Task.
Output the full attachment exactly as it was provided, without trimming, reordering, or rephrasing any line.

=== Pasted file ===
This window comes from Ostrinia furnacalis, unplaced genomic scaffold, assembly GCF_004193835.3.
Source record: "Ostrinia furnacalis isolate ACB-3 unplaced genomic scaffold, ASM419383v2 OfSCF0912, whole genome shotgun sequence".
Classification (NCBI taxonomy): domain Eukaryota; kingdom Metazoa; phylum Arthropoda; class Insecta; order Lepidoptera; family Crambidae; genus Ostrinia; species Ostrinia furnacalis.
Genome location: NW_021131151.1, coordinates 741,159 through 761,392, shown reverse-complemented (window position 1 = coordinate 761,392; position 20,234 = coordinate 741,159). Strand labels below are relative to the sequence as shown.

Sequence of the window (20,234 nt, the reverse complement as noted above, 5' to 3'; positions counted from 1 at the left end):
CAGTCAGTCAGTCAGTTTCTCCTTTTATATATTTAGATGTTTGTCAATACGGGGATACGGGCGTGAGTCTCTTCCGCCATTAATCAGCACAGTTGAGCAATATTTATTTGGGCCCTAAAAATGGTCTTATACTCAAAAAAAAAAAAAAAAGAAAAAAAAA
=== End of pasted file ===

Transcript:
This window comes from Ostrinia furnacalis, unplaced genomic scaffold, assembly GCF_004193835.3.
Source record: "Ostrinia furnacalis isolate ACB-3 unplaced genomic scaffold, ASM419383v2 OfSCF0912, whole genome shotgun sequence".
Classification (NCBI taxonomy): domain Eukaryota; kingdom Metazoa; phylum Arthropoda; class Insecta; order Lepidoptera; family Crambidae; genus Ostrinia; species Ostrinia furnacalis.
Genome location: NW_021131151.1, coordinates 741,159 through 761,392, shown reverse-complemented (window position 1 = coordinate 761,392; position 20,234 = coordinate 741,159). Strand labels below are relative to the sequence as shown.

Sequence of the window (20,234 nt, the reverse complement as noted above, 5' to 3'; positions counted from 1 at the left end):
CAGTCAGTCAGTCAGTTTCTCCTTTTATATATTTAGATGTTTGTCAATACGGGGATACGGGCGTGAGTCTCTTCCGCCATTAATCAGCACAGTTGAGCAATATTTATTTGGGCCCTAAAAATGGTCTTATACTCAAAAAAAAAAAAAAAAGAAAAAAAAA